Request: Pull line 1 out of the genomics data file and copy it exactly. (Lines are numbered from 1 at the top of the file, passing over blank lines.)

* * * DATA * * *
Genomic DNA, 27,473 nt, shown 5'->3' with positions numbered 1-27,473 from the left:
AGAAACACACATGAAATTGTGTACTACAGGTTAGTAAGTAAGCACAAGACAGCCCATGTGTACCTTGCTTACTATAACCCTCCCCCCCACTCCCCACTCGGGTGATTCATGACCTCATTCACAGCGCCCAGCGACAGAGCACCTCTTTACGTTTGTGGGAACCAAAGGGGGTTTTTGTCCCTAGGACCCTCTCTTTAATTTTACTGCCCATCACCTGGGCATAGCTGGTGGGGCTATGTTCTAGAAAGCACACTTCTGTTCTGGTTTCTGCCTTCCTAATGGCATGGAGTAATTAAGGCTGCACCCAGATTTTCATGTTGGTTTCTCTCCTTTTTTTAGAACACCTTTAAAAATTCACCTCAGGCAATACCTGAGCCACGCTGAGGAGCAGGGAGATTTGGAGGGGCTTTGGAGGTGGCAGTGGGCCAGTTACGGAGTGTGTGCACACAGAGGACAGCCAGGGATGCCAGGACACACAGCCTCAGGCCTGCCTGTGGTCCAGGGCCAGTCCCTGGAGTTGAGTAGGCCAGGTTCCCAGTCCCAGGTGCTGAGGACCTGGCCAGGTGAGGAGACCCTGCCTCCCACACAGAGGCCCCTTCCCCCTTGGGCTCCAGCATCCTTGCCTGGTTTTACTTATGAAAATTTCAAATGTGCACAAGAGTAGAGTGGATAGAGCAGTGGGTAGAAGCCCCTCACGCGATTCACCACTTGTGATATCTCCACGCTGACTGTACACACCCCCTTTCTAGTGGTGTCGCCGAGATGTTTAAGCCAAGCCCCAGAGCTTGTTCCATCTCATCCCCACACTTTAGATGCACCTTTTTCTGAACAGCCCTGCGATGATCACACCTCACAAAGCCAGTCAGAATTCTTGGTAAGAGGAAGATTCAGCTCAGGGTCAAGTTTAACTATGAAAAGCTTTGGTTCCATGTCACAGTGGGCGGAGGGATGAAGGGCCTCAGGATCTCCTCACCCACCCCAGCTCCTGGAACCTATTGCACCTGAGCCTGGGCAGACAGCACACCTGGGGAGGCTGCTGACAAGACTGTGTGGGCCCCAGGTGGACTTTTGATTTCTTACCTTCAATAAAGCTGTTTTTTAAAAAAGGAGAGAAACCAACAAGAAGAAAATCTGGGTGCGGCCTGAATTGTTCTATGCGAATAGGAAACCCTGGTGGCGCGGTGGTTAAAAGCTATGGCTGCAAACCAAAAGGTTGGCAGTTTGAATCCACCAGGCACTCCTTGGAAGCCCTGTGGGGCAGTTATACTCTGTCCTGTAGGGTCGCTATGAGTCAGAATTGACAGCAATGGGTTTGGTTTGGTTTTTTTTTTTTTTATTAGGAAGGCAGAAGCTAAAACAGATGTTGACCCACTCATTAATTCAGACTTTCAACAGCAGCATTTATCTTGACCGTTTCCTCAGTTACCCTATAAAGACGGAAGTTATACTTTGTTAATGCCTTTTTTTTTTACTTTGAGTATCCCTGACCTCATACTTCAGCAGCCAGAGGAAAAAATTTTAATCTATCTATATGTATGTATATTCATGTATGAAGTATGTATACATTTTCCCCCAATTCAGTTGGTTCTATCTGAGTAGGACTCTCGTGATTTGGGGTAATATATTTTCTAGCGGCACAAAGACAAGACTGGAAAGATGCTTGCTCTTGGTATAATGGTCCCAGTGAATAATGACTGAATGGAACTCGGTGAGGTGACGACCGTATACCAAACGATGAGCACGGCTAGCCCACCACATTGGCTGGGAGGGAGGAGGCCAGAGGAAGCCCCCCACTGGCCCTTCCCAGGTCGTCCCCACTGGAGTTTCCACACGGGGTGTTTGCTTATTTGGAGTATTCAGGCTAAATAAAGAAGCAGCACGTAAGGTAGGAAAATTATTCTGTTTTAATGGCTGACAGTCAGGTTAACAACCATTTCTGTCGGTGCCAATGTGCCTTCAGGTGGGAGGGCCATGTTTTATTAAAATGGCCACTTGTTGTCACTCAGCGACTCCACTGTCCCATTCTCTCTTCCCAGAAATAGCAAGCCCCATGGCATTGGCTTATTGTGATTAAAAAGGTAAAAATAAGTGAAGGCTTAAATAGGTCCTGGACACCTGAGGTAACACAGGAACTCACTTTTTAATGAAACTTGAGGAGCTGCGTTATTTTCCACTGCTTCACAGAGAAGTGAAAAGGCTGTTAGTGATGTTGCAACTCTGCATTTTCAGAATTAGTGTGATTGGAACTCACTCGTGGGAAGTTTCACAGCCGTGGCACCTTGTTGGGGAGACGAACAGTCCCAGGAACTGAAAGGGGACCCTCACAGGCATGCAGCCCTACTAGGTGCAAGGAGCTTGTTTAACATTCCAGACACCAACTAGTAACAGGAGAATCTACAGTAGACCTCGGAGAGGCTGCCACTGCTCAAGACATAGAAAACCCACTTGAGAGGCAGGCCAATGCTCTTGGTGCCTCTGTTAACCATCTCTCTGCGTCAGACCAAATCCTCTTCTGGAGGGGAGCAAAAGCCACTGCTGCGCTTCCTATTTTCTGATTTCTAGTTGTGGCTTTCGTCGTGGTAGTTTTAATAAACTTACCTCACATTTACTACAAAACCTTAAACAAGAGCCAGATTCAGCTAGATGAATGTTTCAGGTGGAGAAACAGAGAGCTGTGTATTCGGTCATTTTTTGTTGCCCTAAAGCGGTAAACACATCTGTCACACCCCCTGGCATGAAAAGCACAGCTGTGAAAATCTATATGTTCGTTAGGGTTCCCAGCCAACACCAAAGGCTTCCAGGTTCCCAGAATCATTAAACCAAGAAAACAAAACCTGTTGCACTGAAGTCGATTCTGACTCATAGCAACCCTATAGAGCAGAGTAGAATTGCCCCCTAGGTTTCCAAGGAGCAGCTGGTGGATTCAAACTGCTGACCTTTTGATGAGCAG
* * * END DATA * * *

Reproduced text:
Genomic DNA, 27,473 nt, shown 5'->3' with positions numbered 1-27,473 from the left: